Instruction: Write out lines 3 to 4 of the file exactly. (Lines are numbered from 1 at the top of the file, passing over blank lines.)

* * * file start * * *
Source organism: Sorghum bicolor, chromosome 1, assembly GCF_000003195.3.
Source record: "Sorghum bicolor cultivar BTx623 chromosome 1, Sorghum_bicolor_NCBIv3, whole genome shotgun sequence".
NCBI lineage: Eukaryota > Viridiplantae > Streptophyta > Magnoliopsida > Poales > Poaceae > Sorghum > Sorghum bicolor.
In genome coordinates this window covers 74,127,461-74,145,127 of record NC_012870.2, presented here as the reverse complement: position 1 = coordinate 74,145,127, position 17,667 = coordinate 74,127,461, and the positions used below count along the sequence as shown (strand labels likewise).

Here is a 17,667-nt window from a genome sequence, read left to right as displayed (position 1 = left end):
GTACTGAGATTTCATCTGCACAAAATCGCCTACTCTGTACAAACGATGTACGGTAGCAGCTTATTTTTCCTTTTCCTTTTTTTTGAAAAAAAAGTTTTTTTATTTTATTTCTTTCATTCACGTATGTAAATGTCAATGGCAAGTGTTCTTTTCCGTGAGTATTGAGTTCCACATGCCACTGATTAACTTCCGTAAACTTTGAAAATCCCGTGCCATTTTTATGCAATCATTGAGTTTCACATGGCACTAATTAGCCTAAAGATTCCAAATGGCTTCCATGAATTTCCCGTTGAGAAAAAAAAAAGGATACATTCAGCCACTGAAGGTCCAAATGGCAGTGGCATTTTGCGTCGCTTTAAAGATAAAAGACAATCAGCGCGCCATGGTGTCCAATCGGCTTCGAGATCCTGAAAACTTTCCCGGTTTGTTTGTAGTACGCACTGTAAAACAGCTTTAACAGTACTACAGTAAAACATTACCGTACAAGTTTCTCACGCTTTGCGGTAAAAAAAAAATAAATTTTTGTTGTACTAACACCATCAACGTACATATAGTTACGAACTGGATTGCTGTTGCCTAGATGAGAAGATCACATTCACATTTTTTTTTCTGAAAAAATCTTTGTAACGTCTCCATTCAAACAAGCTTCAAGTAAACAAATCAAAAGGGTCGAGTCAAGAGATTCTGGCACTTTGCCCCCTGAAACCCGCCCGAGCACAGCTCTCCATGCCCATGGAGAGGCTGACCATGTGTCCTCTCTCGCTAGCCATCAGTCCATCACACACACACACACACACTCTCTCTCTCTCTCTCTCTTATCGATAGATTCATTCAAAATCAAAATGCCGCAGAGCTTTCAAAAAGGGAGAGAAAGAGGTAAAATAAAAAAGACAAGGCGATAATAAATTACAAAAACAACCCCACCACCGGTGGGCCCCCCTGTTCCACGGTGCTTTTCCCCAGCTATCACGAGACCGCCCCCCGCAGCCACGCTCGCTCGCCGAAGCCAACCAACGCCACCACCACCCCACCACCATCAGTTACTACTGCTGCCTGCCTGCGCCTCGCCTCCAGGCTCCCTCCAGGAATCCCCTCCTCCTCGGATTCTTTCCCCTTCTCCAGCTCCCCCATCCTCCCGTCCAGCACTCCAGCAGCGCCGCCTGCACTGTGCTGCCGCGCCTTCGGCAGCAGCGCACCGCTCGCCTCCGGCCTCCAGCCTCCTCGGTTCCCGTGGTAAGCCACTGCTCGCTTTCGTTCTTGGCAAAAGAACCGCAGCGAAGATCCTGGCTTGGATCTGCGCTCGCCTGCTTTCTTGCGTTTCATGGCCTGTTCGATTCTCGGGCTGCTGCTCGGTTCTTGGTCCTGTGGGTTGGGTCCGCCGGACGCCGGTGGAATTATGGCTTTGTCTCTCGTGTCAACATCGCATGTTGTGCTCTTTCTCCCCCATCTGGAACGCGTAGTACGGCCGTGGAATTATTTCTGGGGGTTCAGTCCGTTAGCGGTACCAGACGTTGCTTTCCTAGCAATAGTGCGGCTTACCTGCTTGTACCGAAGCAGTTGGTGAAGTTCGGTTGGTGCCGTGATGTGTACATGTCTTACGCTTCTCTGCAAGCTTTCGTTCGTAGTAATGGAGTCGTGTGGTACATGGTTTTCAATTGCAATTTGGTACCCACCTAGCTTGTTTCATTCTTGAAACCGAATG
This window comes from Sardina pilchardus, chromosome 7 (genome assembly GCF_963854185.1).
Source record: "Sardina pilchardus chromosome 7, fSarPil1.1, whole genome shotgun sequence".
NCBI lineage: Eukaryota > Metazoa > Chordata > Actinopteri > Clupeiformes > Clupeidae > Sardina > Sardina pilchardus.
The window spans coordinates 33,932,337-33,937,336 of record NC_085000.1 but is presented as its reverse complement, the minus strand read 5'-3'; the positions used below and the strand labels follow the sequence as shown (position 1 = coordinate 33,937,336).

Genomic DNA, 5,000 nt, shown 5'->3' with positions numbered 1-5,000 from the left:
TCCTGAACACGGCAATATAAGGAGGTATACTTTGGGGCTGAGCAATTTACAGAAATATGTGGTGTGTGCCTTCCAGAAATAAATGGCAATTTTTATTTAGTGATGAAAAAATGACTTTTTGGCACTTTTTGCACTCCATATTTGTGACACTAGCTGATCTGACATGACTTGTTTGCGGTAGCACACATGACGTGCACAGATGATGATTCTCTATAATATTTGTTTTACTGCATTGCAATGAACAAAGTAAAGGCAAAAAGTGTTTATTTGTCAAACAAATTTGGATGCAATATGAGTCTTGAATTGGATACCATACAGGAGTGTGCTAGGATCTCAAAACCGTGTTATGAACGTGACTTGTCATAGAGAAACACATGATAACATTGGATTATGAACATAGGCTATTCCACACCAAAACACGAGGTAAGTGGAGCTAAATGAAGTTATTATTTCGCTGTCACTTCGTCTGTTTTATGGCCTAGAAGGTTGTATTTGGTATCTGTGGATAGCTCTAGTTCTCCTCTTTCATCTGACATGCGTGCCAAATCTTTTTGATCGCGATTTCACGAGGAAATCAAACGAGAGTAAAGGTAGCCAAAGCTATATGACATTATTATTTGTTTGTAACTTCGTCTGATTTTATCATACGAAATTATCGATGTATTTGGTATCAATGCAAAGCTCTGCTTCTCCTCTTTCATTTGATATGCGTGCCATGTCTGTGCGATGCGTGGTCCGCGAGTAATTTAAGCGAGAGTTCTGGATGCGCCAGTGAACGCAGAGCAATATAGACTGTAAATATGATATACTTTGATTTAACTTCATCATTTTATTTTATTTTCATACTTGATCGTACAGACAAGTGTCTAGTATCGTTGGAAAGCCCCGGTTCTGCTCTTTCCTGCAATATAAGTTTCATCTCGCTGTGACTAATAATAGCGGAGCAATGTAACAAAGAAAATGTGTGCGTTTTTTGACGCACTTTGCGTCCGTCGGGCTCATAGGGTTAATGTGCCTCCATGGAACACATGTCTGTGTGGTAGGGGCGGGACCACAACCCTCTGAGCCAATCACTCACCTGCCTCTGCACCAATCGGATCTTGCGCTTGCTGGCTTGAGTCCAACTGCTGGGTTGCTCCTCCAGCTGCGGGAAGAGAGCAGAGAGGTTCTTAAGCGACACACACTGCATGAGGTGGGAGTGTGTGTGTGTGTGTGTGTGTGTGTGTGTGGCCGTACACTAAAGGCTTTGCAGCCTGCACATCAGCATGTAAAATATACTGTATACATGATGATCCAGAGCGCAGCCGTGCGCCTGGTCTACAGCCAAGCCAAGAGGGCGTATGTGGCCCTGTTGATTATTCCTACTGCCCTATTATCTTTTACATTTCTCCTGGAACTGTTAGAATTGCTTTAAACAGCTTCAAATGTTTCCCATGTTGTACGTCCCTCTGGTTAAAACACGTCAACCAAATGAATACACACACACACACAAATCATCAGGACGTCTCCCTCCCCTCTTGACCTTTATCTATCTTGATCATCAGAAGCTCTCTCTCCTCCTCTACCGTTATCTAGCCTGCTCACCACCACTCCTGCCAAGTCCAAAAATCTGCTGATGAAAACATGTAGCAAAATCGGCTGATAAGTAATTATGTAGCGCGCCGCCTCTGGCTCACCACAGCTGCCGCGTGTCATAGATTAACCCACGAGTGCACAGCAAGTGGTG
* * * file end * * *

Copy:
NCBI lineage: Eukaryota > Viridiplantae > Streptophyta > Magnoliopsida > Poales > Poaceae > Sorghum > Sorghum bicolor.
In genome coordinates this window covers 74,127,461-74,145,127 of record NC_012870.2, presented here as the reverse complement: position 1 = coordinate 74,145,127, position 17,667 = coordinate 74,127,461, and the positions used below count along the sequence as shown (strand labels likewise).